These clips help showcase JTA’s versatility. In the first one, JTA harasses Joe Ingles all the way up the floor, and when Ingles gets rid of the ball and moves to the corner, JTA displays his awareness by seeing the Clarkson drive and getting into position to be able to contest without fouling, forcing a pass. In the second clip, JTA is able to stay in front of the speedy Clarkson and prevent him from getting a clean look. And the last two clips show JTA’s ability to navigate pick-and-roll defense, switching in the first clip and dropping in the second, coming away with a steal both times.

At the end of the day, as a role-player, JTA still has his flaws. He’s not as strong as the bigger centers he matches up with and can end up ceding rebounds to them even if he does box out properly. When matched up with shooters, he has a tendency to bite on pump fakes, he did so twice in this game leading to blow-by’s. He’s an imperfect defender — every player is — but his lapses are rarely in effort.

Beyond his basketball skills, I just can’t get over his body language. When you really pay attention to him, it feels like you can watch his mind churn. He’s reading the game, understanding what he needs to do or where he needs to be, getting there and doing it. And when plays are over: he’s celebrating, he’s hyping his teammates, he’s doling out high-fives and chest bumps.

It’s little things. The way he will full-on sprint just to go set a screen. The way his head swivels on defense as the play develops. The plays where he flies in from out of nowhere to try to get a rebound he has no business being close to.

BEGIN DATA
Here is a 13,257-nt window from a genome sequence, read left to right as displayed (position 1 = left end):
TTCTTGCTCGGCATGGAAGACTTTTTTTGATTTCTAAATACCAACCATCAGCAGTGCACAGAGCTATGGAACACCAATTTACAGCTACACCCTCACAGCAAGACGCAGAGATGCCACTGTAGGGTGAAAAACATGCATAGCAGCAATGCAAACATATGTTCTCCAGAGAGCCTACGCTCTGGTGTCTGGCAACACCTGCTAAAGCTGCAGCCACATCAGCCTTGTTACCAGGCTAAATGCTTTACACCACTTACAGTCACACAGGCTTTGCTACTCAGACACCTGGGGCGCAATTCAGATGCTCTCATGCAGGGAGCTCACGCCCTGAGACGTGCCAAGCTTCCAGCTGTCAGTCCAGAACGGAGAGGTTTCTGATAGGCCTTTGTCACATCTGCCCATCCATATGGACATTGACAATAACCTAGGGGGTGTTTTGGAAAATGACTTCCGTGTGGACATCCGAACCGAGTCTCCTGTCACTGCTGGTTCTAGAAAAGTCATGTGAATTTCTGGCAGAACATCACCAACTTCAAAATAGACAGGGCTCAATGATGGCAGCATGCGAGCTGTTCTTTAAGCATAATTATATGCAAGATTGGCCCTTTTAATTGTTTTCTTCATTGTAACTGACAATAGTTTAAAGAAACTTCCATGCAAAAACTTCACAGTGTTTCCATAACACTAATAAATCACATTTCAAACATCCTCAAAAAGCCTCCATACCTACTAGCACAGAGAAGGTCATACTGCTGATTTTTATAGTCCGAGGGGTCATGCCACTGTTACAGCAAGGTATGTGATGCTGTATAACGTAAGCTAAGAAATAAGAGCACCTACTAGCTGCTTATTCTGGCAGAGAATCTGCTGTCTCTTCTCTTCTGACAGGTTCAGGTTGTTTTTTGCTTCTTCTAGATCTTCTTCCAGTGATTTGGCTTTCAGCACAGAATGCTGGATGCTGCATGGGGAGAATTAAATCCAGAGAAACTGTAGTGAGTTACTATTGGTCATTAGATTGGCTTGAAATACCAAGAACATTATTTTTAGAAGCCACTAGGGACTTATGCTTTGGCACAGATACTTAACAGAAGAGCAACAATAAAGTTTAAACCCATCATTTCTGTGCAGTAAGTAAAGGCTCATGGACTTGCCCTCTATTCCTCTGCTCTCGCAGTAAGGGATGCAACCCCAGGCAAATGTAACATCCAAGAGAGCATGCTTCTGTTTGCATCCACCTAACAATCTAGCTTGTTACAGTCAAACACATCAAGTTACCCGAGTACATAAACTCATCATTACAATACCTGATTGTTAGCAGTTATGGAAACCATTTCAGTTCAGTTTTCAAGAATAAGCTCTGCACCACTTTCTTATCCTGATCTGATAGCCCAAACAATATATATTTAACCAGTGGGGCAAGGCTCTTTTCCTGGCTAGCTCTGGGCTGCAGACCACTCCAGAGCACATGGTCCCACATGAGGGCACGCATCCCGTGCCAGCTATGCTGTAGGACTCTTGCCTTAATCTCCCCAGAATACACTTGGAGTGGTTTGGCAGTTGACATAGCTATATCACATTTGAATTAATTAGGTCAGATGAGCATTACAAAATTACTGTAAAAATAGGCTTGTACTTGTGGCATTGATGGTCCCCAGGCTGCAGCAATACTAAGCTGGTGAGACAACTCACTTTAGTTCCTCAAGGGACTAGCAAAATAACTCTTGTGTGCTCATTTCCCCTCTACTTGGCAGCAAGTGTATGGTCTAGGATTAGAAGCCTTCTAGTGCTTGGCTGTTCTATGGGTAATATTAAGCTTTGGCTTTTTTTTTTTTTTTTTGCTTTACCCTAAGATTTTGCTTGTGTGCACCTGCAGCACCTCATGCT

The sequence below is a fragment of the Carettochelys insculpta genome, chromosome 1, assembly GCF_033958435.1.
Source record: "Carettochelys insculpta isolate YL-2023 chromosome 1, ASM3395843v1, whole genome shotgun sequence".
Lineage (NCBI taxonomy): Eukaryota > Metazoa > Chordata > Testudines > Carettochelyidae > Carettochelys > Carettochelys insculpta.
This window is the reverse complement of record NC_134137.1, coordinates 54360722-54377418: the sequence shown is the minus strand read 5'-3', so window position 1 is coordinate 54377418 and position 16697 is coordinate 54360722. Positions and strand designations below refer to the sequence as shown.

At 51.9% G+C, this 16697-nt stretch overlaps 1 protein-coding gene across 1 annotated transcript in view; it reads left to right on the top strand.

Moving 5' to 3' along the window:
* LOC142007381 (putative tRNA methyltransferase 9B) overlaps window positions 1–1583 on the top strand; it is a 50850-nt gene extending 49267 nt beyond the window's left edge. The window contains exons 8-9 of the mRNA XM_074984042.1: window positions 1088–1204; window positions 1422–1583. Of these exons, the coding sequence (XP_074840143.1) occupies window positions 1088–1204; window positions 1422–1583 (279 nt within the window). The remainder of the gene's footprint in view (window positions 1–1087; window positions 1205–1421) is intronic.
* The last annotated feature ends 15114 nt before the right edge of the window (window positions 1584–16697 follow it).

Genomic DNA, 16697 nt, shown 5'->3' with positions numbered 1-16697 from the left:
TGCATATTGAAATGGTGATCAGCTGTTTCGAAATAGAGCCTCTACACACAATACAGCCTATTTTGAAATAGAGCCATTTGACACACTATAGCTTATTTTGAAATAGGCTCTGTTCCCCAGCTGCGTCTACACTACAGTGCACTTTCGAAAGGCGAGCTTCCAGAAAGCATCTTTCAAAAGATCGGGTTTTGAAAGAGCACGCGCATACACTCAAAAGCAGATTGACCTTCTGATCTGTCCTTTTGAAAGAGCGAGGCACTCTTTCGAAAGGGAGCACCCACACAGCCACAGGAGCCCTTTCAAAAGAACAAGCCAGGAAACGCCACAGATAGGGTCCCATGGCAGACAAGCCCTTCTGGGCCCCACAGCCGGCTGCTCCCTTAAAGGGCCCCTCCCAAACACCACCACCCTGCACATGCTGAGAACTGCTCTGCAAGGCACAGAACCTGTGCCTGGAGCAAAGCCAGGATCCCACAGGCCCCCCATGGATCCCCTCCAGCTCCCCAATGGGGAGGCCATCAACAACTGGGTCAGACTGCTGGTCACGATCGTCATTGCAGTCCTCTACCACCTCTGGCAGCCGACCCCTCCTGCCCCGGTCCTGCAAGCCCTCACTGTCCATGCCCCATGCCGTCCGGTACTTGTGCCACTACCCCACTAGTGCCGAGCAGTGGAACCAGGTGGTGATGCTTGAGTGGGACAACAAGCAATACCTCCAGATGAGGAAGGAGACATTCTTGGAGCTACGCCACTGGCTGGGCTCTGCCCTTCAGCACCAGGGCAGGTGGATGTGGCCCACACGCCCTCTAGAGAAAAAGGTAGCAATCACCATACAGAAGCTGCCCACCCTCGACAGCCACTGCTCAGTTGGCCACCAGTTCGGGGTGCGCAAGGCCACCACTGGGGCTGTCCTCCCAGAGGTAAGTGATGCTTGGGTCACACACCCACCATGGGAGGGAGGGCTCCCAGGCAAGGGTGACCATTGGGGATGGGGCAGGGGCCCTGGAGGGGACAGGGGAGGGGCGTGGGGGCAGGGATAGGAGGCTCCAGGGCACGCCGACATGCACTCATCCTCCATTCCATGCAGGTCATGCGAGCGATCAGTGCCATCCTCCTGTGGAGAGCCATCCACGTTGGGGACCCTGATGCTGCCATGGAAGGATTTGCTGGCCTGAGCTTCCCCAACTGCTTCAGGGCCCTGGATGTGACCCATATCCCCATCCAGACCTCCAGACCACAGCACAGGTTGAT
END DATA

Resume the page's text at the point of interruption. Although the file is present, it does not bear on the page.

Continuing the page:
In a year where most discussion about the Warriors has been focused on the struggles and flaws of Steph Curry’s supporting cast, JTA provides exactly what a contender would want in a role player.

He too has his flaws of course — he can be a little too passive, looking to pass first when he has an opportunity to drive or shoot. He also doesn’t really leverage his shooting ability into drives against hard closeouts. He has his flaws on defense too — and with the range of players he guards, he should be expected to.

But for a role player, JTA brings the energy, effort, and talent needed to succeed. The hustle, the flashes of passing talent, the shooting efficiency and the defensive versatility should help JTA have a long, successful NBA career — where he will hopefully become much more than a role player.

Trying my best to write things about basketball. Contributor, ringerthe.com